Volunteers take seniors on rickshaw rides to get them into nature
Getting out into nature significantly improves our health. Unfortunately, as we age, it’s becoming harder for us to be as active as we wish to be. Along with that, being unable to go out makes us feel lonely. This can be seen especially with seniors. Correlatively, loneliness can lead to depression and anxiety. It also increases the risks of strokes and heart attacks.
One man had an inspiring idea of how taking seniors on rickshaw rides can help them overcome those problems.
For the elderly, there are numerous benefits to having someone to talk to and to go outside with. This inspired Ole Kassow from Denmark to start the Cycling Without Age project, where volunteers take seniors on rickshaw rides to spend time with them and get them into nature.
In an interview with Generations Working Together, Kassow shared that the idea came up in a simple situation.
“I saw an elderly gentleman sitting in front of a nursing home. As usual, I was on my bike and came up with the idea that maybe he wanted to join me and we could get to know each other. I rented a rickshaw and it took off from there. The man became my friend, his name is Thorkild.”
Kassow started the project in Copenhagen in 2012, after seeing the benefits in Thorkild. Now there are more than 1,600 chapter locations around the world that offer Cycling Without Age. The numbers are still growing.
Anyone can volunteer in the program to take seniors on rickshaw rides.
However, the volunteers first ride empty rikshaws to get trained. After that, they take their team leader, called pilot, for a ride before they can start taking real passengers.
Kassow believes that his project gained such popularity because the problem with the seniors who feel left out exists almost everywhere.
“Our modern fast-paced lifestyle means that we value youth and careers and sometimes forget to appreciate the older generation and their wisdom. That means many people become isolated and lonely as they grow old.”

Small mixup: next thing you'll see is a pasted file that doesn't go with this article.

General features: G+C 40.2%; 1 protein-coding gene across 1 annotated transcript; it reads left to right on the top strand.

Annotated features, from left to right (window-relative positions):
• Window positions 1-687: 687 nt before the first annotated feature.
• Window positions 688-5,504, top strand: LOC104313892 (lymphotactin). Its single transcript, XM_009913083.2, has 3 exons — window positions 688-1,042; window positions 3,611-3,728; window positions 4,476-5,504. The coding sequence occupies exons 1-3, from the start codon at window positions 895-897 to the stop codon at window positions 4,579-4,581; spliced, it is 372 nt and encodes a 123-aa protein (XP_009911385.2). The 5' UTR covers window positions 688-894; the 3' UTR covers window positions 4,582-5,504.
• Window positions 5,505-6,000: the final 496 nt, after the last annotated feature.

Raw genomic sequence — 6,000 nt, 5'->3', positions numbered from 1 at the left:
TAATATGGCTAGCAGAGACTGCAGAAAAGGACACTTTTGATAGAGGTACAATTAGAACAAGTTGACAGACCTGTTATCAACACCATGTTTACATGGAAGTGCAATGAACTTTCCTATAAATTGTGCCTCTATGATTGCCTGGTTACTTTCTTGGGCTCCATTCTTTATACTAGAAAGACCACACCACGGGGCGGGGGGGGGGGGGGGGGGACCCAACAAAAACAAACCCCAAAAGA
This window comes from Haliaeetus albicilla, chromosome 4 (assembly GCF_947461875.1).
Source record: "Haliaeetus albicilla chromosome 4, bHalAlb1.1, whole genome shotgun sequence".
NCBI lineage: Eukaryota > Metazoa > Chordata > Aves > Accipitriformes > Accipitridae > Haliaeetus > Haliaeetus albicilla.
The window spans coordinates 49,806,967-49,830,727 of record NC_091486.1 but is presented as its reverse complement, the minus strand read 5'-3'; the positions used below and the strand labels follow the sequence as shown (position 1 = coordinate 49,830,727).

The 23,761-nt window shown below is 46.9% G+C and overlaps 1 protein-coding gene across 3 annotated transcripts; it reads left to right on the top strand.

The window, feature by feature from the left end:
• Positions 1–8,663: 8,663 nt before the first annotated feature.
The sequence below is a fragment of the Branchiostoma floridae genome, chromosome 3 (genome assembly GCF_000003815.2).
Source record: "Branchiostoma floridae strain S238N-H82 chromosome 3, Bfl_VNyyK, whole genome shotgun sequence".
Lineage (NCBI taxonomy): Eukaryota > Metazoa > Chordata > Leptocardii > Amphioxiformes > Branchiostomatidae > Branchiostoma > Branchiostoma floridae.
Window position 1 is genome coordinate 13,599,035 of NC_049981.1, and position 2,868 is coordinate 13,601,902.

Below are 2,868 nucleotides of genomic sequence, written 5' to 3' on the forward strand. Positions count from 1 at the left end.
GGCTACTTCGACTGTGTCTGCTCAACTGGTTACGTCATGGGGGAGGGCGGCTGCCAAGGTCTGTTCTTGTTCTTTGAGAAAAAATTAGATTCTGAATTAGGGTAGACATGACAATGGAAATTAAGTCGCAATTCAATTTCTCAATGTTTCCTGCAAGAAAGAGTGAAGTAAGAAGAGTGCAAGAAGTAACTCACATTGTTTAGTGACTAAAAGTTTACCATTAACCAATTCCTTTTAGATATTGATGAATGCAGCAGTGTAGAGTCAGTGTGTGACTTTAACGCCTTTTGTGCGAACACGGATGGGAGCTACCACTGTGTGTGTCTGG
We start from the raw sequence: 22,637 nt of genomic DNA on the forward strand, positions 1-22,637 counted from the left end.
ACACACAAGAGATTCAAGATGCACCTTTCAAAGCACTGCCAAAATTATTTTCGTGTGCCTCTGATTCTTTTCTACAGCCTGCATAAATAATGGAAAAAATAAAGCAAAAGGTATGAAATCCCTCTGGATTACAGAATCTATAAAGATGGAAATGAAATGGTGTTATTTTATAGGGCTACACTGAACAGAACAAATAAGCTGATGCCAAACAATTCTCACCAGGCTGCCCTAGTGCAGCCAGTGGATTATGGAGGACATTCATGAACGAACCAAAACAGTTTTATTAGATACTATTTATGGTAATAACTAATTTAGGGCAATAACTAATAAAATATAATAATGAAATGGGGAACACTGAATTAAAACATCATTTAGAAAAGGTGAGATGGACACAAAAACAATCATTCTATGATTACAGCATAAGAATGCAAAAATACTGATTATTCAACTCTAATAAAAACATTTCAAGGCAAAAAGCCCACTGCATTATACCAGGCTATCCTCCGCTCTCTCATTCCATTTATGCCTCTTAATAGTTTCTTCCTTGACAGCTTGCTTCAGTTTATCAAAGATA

The idea of taking seniors on rickshaw rides to have some fresh air and a good conversation spread so fast, also because of the media interest.
“Luckily the media have taken an interest in what we do and we see how the interest is often sparked by a story in the news. The first international interest came after my TED Talk in the autumn of 2014. Recently the BBC video ‘Amazing Humans’ about Fraser and Mary in Scotland was shown 26 million times. Cycling Without Age addresses challenges of loneliness and active mobility, which seem to appeal to everybody.”
Moreover, having in mind the high levels of pollution in the big cities, Kassow says that cycling is coming to a well-deserved comeback. Covering those two serious general problems, his program appeals to people of different backgrounds, cultures, and ages.
For instance, in Canada, this program is used to help people suffering from dementia. Cycling Without Age is improving their quality of life. The initiative makes them socially, physically and brain active.
What is more, in Scotland, they brought back the zest for life in two 95-year-old twins. Going for a ride on the specially constructed rickshaw in the fresh air with the sun on their faces brings them back happy memories and a sense of well-being.
Cycling Without Age cares about creating strong relationships between generations. By taking the seniors on those rickshaw rides, they wish to put the foundations of a world in which elderly citizens will have access to an active purposeful life. They are doing it by providing an opportunity for the seniors to remain an active part of society and the local community.
“We do that by giving them the right to wind in their hair, the right to experience the city and nature close up from the bicycle and by giving them an opportunity to tell their story in the environment where they have lived their lives.”